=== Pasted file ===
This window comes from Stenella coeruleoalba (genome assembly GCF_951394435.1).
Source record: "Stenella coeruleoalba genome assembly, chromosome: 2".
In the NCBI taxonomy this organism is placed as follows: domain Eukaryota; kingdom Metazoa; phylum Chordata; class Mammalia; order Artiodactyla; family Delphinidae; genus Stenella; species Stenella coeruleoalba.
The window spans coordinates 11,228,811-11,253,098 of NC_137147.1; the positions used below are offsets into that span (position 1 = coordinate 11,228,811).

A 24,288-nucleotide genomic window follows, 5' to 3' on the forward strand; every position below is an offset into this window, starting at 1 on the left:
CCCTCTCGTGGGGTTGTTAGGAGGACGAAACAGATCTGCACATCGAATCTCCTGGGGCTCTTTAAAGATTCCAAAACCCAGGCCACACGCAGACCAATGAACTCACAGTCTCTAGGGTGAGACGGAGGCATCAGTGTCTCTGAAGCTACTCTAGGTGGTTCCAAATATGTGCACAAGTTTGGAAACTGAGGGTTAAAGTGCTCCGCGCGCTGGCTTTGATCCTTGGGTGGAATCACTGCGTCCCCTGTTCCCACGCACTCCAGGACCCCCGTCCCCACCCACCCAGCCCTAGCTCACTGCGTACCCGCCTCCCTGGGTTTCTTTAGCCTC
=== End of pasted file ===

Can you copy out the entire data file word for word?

This window comes from Stenella coeruleoalba (genome assembly GCF_951394435.1).
Source record: "Stenella coeruleoalba genome assembly, chromosome: 2".
In the NCBI taxonomy this organism is placed as follows: domain Eukaryota; kingdom Metazoa; phylum Chordata; class Mammalia; order Artiodactyla; family Delphinidae; genus Stenella; species Stenella coeruleoalba.
The window spans coordinates 11,228,811-11,253,098 of NC_137147.1; the positions used below are offsets into that span (position 1 = coordinate 11,228,811).

A 24,288-nucleotide genomic window follows, 5' to 3' on the forward strand; every position below is an offset into this window, starting at 1 on the left:
CCCTCTCGTGGGGTTGTTAGGAGGACGAAACAGATCTGCACATCGAATCTCCTGGGGCTCTTTAAAGATTCCAAAACCCAGGCCACACGCAGACCAATGAACTCACAGTCTCTAGGGTGAGACGGAGGCATCAGTGTCTCTGAAGCTACTCTAGGTGGTTCCAAATATGTGCACAAGTTTGGAAACTGAGGGTTAAAGTGCTCCGCGCGCTGGCTTTGATCCTTGGGTGGAATCACTGCGTCCCCTGTTCCCACGCACTCCAGGACCCCCGTCCCCACCCACCCAGCCCTAGCTCACTGCGTACCCGCCTCCCTGGGTTTCTTTAGCCTC